Like I said, same defence as music piracy of saying "but I buy loads of albums because I download music."

    You could have, for example, rented the box sets before committing to buy them

    I've never rented anything in my entire life, and I'm not about to start now. I gave up watching 24 when it moved to Sky, I watched the first couple of episodes with adverts and couldn't stand it, I gave up on the show simply because of this. It was only due to being able to download the episodes, that I got back in to the show, and subsequently bought every box set of the series. It's a legitimate reason anyway, being able to download shows really helps spread their popularity. There are positive aspects to piracy, the industry are fighting it the wrong way.
  • CosmicFuzz 25 Apr 2011 12:26:38 25,321 posts
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    I suppose if they changed to total free broadcasting then they lose lots of money, with the piracy as it is now, they lose less but gain word of mouth?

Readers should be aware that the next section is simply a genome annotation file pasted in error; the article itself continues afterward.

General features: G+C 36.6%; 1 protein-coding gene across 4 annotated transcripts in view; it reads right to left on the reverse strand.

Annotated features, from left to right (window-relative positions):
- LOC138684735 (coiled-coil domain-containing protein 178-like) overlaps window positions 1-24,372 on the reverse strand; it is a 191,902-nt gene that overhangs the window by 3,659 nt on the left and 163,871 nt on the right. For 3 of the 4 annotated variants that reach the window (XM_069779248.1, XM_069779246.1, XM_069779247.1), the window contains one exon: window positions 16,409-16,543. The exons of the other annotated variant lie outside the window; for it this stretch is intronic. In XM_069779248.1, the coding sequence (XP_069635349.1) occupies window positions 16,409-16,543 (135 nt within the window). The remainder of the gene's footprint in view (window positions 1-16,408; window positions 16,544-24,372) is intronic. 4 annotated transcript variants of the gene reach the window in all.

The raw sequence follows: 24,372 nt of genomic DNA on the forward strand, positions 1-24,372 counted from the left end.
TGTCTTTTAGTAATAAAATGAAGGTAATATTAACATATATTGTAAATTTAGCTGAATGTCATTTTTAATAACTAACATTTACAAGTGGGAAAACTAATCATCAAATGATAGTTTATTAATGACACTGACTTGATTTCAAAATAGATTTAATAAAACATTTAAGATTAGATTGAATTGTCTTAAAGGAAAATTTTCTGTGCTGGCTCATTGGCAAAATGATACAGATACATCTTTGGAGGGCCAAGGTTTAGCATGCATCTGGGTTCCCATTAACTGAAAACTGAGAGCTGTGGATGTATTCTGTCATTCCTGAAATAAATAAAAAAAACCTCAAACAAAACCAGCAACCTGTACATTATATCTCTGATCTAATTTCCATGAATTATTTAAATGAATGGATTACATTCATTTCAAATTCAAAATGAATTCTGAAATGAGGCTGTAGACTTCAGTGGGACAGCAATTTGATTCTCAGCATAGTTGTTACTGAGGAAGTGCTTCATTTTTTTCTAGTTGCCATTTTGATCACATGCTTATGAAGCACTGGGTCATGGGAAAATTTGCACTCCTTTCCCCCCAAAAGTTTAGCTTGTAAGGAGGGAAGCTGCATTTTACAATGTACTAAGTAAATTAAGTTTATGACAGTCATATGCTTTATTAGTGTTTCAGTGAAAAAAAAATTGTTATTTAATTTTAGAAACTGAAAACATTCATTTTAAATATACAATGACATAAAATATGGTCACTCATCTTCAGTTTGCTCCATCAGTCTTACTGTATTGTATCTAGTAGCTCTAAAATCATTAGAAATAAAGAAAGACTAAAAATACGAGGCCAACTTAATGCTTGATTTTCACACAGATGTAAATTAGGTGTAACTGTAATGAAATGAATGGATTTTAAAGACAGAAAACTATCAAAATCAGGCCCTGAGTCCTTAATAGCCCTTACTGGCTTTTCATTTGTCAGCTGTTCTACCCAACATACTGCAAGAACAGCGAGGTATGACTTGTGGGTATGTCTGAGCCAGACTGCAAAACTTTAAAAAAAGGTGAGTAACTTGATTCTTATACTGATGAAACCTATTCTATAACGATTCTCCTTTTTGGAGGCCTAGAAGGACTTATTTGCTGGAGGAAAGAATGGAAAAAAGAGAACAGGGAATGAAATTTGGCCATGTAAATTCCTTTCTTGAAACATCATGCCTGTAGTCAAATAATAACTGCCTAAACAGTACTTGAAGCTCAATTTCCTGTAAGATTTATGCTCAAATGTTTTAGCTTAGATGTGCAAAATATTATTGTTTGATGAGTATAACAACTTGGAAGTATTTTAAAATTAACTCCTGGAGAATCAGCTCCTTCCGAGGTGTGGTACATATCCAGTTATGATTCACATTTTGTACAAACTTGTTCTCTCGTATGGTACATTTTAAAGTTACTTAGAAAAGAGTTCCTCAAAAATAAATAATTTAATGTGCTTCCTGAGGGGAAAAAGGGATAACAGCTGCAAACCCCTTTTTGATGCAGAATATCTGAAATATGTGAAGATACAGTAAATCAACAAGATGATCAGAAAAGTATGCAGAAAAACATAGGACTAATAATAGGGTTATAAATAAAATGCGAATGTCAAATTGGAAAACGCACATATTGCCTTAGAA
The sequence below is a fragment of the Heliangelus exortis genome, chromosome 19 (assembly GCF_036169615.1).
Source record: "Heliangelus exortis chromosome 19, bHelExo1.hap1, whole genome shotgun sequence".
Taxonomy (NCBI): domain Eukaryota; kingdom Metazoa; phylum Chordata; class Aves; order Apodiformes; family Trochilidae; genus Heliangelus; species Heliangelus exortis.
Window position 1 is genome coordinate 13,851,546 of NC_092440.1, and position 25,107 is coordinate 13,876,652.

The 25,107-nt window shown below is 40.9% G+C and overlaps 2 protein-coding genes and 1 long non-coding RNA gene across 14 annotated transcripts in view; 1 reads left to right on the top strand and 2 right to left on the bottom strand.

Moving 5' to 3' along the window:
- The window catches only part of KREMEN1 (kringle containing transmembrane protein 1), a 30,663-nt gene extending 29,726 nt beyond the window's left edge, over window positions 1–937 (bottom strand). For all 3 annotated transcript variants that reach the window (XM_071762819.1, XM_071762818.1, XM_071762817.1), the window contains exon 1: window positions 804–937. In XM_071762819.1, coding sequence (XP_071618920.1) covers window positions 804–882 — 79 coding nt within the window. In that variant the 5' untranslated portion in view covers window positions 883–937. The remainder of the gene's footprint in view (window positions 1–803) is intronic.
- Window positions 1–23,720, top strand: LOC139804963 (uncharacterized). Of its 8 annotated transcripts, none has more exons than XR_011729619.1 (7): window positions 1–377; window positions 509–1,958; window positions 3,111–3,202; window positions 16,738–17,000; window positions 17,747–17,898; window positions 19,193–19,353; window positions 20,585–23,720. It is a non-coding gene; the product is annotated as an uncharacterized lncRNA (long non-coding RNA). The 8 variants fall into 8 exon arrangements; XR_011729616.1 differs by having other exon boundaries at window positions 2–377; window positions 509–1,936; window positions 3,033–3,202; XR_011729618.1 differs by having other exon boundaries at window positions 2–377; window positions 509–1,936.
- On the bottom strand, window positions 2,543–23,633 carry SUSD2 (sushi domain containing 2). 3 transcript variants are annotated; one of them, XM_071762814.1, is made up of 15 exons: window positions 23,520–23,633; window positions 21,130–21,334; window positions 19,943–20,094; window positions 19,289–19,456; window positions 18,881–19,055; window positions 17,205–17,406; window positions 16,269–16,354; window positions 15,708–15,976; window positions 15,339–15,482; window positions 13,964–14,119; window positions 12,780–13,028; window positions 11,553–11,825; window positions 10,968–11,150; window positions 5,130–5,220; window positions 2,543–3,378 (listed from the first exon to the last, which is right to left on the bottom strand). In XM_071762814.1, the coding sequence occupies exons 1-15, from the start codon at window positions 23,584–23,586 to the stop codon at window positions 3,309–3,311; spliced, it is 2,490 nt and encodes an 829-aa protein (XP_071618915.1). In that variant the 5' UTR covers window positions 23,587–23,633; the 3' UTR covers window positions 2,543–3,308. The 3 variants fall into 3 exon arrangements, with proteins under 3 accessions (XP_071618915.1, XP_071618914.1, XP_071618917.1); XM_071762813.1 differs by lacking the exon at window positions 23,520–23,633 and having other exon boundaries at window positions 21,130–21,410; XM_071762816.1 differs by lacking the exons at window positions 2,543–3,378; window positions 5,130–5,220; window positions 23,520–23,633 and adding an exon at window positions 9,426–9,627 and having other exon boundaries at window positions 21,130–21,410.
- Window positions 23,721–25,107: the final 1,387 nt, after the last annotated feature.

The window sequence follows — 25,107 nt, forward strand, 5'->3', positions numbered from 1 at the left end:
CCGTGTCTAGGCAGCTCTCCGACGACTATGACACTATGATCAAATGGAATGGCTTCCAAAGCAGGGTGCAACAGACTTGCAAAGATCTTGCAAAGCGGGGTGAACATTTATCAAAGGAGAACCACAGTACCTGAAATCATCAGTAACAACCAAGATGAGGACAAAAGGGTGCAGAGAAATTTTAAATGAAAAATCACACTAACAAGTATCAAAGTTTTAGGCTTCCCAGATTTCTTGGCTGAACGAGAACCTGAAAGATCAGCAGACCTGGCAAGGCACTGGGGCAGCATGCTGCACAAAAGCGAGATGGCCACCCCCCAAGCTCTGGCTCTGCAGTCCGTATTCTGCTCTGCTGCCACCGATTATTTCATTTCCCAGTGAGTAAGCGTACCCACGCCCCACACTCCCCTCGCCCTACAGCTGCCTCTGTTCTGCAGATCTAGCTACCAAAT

How patches are ruining the future of gaming My thoughts.

  • ecu 25 Apr 2011 12:35:01 77,237 posts
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    Chopsen wrote:
    ecureuil wrote:
    But you could say that downloading helps spread the popularity of the series. People will download it, and tell their friends, who tell their friends, talk about it on Facebook, twitter, etc. which will result in higher sales overall.